They would then hunker down for the remainder of the period, surviving a late flurry by Ottawa and pick up what seemed, after two periods, to be an unlikely 4-3 win, avenging their loss to Ottawa by the same scoreline on home ice ten days earlier.

Andersen’s Message Received?

The Leafs outshot Ottawa 33-18 for the game. Those 18 shots against are well below their average of 30.7 shots allowed per game, which is an interesting statistic when you consider Andersen’s comments and how much the team has depended on him to keep them in games. It was a solid defensive showing overall for a team that has struggled to limit opponents’ chances of late, and it shows their goaltender (although, again, in a very small sample size) a commitment to playing better in front of him on a nightly basis.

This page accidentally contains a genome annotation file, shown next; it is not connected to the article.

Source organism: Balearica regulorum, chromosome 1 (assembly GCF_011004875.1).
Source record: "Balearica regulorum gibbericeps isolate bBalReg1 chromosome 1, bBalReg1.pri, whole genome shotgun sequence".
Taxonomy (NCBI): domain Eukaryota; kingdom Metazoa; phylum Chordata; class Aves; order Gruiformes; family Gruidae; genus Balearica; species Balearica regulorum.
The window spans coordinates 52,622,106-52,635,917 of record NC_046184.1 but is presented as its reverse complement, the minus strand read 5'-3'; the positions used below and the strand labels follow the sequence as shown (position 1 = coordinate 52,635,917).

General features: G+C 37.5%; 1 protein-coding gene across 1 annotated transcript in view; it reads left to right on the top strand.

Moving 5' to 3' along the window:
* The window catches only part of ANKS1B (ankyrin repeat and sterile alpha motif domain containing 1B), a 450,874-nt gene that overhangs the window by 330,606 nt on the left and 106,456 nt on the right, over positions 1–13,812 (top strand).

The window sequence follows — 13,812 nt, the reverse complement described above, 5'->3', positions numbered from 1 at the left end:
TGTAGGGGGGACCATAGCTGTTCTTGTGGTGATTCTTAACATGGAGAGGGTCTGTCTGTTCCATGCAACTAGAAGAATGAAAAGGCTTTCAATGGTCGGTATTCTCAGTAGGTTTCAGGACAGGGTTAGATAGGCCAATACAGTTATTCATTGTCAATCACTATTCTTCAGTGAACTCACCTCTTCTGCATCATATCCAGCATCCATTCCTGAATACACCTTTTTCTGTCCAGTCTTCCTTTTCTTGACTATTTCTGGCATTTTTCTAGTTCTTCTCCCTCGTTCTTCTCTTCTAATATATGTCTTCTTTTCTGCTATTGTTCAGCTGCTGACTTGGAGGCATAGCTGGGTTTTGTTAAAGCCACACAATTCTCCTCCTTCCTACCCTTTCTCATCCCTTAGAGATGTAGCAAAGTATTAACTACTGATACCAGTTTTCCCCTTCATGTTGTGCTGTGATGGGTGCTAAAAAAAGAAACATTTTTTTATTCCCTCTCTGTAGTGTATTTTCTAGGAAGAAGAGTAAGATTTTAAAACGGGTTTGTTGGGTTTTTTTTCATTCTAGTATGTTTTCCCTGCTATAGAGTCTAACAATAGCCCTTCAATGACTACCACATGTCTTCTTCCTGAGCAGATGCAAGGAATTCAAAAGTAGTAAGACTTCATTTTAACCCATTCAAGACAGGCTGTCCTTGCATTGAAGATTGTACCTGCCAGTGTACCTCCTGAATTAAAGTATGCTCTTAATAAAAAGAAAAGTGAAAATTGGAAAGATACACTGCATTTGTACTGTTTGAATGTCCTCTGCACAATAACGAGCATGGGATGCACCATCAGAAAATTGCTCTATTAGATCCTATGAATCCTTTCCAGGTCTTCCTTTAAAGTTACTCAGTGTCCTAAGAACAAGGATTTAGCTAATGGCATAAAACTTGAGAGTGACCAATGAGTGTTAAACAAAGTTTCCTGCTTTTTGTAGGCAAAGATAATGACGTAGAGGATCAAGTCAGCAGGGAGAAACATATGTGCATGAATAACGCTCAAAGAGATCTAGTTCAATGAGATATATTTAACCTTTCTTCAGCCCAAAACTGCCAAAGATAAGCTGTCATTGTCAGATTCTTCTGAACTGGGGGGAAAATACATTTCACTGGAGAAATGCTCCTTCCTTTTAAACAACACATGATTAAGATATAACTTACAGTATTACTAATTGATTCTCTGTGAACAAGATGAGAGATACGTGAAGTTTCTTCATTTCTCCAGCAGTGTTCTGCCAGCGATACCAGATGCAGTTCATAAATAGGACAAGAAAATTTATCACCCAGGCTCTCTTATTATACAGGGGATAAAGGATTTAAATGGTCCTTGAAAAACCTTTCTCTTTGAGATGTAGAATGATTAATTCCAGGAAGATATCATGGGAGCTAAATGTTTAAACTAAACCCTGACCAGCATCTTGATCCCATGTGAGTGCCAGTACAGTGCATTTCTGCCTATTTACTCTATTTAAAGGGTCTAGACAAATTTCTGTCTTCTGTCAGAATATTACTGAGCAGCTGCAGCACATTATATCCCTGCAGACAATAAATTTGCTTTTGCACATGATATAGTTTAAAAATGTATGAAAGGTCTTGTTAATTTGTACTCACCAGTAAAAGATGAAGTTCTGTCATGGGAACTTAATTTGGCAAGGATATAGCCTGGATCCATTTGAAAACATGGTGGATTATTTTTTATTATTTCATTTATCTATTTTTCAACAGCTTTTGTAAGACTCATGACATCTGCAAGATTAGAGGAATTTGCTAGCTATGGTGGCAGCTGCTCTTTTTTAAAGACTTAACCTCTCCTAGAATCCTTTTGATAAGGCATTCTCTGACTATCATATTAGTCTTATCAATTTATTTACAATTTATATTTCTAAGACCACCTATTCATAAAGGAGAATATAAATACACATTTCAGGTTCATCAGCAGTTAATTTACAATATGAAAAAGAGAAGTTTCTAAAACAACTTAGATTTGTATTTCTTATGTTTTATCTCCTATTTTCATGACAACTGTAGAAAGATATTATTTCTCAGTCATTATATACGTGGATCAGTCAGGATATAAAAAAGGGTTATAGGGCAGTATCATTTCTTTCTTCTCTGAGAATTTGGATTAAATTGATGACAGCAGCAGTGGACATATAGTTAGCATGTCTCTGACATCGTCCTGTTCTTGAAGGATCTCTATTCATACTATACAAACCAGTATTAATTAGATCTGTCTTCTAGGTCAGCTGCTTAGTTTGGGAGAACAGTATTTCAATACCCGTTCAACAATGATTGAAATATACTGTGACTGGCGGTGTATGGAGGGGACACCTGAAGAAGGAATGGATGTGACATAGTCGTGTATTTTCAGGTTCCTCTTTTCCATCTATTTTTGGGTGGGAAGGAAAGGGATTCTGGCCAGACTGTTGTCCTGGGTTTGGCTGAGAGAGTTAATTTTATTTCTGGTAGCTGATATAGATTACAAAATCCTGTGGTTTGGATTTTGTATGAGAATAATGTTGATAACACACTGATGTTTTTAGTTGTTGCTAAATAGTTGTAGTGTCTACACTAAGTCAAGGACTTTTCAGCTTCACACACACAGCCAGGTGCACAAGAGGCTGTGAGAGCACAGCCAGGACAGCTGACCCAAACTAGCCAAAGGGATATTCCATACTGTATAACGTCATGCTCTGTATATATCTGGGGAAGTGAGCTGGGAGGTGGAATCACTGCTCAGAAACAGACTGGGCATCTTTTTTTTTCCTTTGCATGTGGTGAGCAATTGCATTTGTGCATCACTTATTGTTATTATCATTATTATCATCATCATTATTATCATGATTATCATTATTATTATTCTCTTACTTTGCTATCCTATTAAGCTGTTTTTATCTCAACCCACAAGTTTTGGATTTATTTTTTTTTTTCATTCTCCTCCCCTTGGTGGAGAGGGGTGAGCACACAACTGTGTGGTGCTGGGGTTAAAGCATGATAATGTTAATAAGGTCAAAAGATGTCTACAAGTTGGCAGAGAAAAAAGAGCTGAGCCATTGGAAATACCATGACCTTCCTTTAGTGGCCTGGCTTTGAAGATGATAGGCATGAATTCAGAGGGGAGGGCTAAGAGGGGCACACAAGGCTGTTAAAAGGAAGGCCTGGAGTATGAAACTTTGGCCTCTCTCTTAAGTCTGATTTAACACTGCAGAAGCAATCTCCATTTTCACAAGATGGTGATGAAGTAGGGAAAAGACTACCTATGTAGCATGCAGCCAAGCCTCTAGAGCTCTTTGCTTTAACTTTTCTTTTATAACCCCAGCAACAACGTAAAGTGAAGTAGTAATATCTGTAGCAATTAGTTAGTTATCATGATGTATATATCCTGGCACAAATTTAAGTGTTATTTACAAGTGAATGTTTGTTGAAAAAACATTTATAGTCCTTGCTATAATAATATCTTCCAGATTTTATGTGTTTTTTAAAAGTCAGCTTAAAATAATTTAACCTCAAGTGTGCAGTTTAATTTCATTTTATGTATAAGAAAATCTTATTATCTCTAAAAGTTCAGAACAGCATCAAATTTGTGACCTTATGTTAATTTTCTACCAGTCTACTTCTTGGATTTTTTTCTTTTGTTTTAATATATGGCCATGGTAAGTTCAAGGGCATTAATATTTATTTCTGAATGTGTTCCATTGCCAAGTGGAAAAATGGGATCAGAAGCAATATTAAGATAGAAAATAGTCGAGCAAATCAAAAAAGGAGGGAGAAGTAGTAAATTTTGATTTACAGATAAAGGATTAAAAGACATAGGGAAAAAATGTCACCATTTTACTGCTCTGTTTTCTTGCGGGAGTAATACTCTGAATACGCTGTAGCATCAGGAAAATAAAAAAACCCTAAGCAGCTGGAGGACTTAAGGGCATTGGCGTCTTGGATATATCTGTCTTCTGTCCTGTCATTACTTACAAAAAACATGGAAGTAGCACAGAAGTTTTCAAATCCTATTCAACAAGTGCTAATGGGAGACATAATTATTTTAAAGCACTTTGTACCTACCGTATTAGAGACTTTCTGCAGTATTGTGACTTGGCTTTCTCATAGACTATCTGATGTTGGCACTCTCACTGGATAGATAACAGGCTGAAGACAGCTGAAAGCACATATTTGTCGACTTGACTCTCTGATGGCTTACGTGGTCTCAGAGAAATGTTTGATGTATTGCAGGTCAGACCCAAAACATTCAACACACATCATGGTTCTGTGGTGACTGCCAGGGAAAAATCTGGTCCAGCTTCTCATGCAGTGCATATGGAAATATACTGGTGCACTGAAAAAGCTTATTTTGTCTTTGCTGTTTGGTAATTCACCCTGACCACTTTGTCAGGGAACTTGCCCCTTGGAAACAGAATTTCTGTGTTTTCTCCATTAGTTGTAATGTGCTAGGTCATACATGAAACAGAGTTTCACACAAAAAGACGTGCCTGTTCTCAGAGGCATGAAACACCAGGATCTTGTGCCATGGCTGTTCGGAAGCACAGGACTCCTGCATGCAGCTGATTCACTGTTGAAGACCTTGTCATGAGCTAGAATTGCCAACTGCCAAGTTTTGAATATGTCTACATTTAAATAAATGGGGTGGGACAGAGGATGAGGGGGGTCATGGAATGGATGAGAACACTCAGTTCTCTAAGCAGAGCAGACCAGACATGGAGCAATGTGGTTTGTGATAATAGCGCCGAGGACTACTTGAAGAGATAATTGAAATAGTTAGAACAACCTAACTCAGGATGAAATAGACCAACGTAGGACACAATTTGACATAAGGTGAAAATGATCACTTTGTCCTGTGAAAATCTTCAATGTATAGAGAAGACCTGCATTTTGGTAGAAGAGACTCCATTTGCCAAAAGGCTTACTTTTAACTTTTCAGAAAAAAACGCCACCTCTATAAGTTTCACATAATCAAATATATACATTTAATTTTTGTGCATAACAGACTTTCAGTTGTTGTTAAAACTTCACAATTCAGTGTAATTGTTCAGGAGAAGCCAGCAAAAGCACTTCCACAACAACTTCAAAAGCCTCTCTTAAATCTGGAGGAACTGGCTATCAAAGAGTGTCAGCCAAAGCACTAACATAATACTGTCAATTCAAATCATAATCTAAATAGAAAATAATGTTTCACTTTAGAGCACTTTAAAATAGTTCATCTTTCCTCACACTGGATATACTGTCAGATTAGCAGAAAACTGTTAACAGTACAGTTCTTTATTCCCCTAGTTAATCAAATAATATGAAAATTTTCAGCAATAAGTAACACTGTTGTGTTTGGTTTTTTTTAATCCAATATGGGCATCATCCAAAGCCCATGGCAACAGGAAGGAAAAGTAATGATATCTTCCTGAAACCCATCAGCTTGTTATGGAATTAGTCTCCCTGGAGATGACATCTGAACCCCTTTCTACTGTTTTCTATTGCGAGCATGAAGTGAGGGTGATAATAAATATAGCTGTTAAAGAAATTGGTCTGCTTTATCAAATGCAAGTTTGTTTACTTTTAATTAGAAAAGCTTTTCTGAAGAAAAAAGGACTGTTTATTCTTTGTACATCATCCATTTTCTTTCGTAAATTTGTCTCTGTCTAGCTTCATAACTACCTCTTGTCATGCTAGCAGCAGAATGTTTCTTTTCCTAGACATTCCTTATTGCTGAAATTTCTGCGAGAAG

But it wasn’t just Andersen who stepped up in an attempt to spark his team. Patrick Marleau, perhaps unsurprisingly, also did the same after the second period of Saturday’s game. Although not vocal very often, when he is, there’s usually a reason for it, as Matthews told reporters after the game.

Patrick Marleau Maple Leafs

Patrick Marleau, Toronto Maple Leafs, Dec. 12, 2017 (Amy Irvin / The Hockey Writers)

The veteran leadership of guys like Marleau and Andersen is what all young teams need. That game is a pure example of why even teams who are in the infancy of a rebuild – which could technically be argued the Leafs still are, despite all their success – have veteran guys sprinkled in throughout their lineup. Connor Carrick said postgame the importance of playing for everyone in the room is what needs to drive this team.

Clearly, both messages were received.

Carrying it Forward

As we’ve mentioned, Colorado will be a very tough test for a Leafs club that has still not figured it all out quite yet. Yes, Saturday night’s win was huge, and will hopefully galvanize the group. But a one-game sample is much too small a serving to see whether or not the words of Andersen and Marleau stay etched within the locker room for a stretch of games.